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About Learn Pali

Learn to read Pali languageThis blog is to help those wishing to make a first stab at translating the Pāli language & scriptures.

Learning Pāli is not necessarily any harder than learning a modern language. Of course it demands time and effort and the more you put it the quicker and more successful the process will be.

There are many ways to approach it. Some people wish to learn the spoken language in order to chant. And some wish merely to be able to read the Pāli canon. My approach as a beginner is to stick to translating, simplifying the process as much as possible. 

[If you wish to learn the spoken language then this website will only be of limited use to you as I will ignore phonetics and pronunciation - though, I have included a playlist for the alphabet sounds on my Learn Pāli YouTube channel.]

Now the student of Pāli, once they have progressed past the initial so called Pāli Primers, will face some major learning challenges. I started this blog to record my learning and also hopefully it will be a resource to help others as I highlight my solutions to the difficulties I've encountered.

One issue I've found learning from the Pāli grammar guides available is the use of technical language. I have endeavoured to explain the grammatical terms as I have come across them. In fact, one of the best things you can do before attempting Pāli is to read through a basic English grammar guide first and familiarise yourself with the terms and concepts.

Being a classical language, the student of Pāli is faced with learning many grammatical tables for declension and conjugation. As I myself, struggle to learn these table by rote I've tried my best to avoid the need to memorise them and instead focus on how the language works. Declension and vocabulary can always be looked up and by doing so I hope the tables and vocab. will become familiar through repeated use. And there are other tools out there that already help with memorisation.  So you won't find lists of vocabulary to learn on this blog as that is what dictionaries are for! Although I do present tables of the inflections...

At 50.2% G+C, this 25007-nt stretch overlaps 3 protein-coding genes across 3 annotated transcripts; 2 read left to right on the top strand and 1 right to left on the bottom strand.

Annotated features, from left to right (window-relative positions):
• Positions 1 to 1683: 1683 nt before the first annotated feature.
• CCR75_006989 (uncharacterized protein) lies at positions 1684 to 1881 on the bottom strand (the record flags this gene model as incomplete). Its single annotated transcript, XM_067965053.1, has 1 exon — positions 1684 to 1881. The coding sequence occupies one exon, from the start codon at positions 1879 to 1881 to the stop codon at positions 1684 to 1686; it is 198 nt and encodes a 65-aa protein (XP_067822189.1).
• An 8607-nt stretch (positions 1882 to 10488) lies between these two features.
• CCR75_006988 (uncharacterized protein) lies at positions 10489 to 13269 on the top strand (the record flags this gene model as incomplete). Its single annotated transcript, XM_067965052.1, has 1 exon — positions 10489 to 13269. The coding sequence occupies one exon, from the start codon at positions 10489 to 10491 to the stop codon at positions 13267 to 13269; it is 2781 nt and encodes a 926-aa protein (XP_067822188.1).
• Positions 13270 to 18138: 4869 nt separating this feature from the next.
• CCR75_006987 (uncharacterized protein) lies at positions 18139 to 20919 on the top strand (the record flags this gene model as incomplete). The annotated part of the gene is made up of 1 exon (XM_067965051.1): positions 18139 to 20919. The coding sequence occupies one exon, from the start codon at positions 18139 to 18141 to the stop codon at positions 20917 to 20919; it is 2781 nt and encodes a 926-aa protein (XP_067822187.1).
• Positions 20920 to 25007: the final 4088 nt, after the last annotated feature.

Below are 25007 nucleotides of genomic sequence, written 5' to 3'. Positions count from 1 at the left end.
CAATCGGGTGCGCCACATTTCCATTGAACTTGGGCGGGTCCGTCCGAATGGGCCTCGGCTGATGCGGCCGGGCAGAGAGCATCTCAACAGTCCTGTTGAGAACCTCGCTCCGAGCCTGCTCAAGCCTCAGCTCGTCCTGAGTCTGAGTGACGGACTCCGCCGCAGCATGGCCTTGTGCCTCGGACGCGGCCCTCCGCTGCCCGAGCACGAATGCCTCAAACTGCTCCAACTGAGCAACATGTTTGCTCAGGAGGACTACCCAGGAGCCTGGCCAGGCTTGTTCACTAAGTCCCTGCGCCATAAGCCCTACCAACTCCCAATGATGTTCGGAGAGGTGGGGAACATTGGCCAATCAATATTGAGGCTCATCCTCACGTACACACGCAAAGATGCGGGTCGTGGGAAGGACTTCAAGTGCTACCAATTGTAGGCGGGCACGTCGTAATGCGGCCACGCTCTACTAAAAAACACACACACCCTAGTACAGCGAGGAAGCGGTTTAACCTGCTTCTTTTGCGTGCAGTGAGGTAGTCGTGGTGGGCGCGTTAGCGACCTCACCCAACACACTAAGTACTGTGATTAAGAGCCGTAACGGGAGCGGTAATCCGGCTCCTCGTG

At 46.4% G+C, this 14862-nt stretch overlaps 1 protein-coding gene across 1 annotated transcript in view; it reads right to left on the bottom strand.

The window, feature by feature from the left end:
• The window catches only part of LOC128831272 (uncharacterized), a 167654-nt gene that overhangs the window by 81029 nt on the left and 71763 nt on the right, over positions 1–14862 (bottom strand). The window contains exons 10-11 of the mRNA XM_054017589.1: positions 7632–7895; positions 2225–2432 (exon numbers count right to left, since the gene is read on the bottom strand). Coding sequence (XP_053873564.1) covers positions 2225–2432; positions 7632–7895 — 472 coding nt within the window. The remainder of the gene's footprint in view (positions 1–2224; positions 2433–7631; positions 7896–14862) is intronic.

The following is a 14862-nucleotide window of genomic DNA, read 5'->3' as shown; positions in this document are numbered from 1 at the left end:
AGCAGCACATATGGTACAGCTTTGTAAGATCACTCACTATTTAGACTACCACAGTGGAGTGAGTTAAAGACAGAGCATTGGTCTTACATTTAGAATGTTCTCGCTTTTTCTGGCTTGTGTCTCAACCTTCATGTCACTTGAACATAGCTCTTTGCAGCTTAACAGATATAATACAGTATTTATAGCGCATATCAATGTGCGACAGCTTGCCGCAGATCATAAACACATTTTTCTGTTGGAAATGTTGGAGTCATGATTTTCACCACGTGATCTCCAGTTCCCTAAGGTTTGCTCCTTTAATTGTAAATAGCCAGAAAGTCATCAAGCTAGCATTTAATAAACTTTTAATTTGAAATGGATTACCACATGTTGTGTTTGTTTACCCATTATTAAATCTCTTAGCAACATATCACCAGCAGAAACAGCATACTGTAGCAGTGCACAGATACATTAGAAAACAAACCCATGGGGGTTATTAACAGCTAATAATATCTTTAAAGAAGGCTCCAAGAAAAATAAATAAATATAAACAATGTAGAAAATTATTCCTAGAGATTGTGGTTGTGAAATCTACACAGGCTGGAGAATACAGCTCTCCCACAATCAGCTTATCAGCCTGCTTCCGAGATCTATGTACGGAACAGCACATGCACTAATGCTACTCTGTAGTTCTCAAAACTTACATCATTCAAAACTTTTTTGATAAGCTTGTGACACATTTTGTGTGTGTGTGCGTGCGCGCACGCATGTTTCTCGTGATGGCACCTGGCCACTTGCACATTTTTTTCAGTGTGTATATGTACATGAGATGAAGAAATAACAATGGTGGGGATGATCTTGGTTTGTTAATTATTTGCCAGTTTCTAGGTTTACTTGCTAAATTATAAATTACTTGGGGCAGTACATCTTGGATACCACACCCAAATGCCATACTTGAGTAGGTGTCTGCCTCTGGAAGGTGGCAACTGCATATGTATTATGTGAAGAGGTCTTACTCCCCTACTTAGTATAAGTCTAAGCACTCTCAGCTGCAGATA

Another major issue has been that the text books tend to mix technical terms from Latin, Sanskrit and classical Pāli grammars. Indeed many if not all of them assume the student has learnt Sanskrit or Latin previously! This is because Pāli and Sanskrit are related and the 19th century Europeans who introduced Pāli to the West imitated Latin textbooks to present Pali, presuming their Victorian audience to already have an education in Latin, Greek, or both. It would seem, the teaching of Pali has not yet overcome this stage of development! However, the Pāli language can be learnt by anyone without any previous knowledge of classical languages and again I have endeavoured to explain terminology as I have encountered it.

The many intro primers and Pali grammar guides out there have, I think, resulted in a learning gap between the rudimentary primers and the technical and complex (especially Warder’s) grammar guides. They do not specifically deal with the issues of learning to translate Pāli for oneself - which is my main reason for this blog. However some are essential references and I encourage their use, seeing this blog as a supplement rather than an alternative.

So this blog is both a record of my learning and hopefully a guide for others. You can search for a subject or start from the beginning.

I must stress that I am not an expert by any means. I have no academic background in Pāli or any other language for that matter. As such, these posts should all carry the warning that they are to my best knowledge having read a few guide books...

I apologize if I lead anyone astray. Please feel free to comment to correct mistakes, or add information etc.

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